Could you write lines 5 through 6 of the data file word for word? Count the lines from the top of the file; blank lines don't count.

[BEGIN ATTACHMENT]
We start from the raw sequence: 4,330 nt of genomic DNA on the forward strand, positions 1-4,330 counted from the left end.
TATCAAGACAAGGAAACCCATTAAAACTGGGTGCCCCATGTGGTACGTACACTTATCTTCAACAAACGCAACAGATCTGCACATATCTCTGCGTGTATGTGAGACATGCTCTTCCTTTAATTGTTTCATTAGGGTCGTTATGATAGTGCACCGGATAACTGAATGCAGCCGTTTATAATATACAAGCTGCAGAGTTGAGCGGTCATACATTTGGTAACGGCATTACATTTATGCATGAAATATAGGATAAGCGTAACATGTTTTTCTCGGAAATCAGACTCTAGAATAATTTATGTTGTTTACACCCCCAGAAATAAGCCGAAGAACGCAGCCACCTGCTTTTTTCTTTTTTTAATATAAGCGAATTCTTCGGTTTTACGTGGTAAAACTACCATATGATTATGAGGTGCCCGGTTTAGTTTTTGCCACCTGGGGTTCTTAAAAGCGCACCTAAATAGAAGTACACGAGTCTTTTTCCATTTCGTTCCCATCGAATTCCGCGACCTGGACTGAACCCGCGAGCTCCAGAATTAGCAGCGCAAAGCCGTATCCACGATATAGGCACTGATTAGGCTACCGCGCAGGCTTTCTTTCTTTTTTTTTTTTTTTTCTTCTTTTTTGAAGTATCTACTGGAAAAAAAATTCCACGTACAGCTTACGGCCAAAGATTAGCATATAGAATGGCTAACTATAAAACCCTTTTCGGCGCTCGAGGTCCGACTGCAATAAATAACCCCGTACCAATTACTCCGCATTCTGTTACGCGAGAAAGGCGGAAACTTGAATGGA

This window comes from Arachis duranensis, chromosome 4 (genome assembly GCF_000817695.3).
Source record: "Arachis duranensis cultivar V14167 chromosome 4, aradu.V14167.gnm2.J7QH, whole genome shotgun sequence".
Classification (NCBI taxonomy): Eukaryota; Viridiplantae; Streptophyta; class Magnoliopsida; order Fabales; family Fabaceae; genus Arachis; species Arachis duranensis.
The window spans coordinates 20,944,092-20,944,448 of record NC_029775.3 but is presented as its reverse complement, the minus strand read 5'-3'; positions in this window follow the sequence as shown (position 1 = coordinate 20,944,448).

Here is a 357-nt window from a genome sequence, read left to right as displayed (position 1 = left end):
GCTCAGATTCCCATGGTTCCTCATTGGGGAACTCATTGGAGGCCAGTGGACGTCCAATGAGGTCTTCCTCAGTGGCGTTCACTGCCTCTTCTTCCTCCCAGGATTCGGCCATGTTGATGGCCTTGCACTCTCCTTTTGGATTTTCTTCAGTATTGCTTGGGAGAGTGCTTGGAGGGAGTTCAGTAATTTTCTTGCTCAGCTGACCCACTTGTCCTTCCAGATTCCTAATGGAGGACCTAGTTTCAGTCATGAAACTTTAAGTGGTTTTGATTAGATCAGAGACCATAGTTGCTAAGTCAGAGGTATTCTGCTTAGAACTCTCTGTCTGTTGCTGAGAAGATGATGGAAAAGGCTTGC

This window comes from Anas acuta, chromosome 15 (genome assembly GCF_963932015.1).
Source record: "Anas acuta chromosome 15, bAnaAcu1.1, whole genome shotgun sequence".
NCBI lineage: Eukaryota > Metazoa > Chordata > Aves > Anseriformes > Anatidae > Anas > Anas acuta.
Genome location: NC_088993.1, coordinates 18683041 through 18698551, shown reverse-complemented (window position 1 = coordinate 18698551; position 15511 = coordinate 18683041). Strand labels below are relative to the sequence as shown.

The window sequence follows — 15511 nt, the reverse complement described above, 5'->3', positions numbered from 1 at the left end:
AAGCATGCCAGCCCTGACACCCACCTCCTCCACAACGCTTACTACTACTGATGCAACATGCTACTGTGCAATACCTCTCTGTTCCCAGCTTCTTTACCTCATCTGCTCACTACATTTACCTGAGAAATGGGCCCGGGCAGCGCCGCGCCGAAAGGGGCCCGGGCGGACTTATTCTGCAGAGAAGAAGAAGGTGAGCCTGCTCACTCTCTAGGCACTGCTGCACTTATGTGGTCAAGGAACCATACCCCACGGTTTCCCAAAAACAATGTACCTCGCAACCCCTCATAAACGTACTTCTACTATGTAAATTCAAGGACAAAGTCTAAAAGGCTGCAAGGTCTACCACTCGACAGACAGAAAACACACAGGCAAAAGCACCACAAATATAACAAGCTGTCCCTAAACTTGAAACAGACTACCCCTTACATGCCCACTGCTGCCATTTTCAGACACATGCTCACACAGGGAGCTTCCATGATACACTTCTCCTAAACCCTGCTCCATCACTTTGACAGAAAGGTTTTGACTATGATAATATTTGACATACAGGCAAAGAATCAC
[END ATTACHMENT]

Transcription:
Classification (NCBI taxonomy): Eukaryota; Viridiplantae; Streptophyta; class Magnoliopsida; order Fabales; family Fabaceae; genus Arachis; species Arachis duranensis.
The window spans coordinates 20,944,092-20,944,448 of record NC_029775.3 but is presented as its reverse complement, the minus strand read 5'-3'; positions in this window follow the sequence as shown (position 1 = coordinate 20,944,448).